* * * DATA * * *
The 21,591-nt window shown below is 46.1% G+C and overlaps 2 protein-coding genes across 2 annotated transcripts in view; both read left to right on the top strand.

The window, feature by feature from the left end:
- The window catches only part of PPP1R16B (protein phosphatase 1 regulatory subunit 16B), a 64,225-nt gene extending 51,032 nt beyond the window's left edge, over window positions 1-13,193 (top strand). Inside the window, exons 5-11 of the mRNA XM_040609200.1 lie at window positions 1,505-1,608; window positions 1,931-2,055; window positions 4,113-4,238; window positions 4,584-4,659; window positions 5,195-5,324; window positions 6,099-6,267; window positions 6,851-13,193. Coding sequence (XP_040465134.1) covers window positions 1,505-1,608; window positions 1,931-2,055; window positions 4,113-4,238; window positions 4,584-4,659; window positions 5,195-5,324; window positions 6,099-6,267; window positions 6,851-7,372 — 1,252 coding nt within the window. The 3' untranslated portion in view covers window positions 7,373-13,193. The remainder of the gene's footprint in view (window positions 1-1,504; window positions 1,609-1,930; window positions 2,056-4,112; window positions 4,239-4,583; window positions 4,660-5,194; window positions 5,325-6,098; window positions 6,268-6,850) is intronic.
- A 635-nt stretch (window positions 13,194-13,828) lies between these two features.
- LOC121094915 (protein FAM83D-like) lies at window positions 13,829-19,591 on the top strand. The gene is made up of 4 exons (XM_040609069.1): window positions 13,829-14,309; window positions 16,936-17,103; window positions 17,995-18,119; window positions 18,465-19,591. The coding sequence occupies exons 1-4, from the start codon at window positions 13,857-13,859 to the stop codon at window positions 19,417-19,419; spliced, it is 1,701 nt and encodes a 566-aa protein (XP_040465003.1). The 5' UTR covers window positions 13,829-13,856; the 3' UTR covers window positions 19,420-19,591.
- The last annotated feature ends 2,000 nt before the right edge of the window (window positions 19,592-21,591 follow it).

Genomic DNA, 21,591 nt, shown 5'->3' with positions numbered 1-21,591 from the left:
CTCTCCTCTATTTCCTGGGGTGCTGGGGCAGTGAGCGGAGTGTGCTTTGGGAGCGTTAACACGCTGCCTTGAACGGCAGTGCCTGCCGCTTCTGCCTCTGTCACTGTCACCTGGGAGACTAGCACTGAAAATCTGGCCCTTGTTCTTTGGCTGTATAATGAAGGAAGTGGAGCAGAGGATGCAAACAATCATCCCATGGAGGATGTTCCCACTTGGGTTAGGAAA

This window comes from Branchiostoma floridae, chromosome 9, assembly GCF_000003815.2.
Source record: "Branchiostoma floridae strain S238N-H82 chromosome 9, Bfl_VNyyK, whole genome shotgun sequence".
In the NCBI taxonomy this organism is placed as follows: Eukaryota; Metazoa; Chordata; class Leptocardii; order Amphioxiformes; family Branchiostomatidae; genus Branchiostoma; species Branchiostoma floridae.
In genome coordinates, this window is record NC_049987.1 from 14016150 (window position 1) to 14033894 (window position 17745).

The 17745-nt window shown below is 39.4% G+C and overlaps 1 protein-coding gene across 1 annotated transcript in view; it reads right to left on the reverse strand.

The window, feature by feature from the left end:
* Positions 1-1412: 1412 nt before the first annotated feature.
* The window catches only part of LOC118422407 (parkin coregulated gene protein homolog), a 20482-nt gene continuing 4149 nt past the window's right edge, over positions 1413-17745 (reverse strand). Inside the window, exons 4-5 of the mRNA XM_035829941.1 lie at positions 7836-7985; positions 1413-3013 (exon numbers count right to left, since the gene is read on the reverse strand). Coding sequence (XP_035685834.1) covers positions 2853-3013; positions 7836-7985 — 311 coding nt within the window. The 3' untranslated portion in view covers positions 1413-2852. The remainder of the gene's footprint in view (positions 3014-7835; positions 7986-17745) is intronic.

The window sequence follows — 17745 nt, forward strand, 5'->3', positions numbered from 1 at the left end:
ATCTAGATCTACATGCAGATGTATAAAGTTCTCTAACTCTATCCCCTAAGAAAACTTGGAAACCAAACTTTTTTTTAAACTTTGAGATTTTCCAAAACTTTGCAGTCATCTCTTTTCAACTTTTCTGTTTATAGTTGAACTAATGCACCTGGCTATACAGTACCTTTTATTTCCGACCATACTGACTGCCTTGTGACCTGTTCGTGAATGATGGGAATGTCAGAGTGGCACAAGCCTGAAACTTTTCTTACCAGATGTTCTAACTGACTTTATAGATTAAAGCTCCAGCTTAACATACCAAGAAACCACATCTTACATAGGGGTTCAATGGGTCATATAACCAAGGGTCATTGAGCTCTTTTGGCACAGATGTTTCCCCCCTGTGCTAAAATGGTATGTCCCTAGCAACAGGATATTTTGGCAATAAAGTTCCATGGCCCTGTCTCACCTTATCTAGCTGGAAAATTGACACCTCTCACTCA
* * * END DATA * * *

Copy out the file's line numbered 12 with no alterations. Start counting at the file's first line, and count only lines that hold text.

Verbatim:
In genome coordinates, this window is record NC_049987.1 from 14016150 (window position 1) to 14033894 (window position 17745).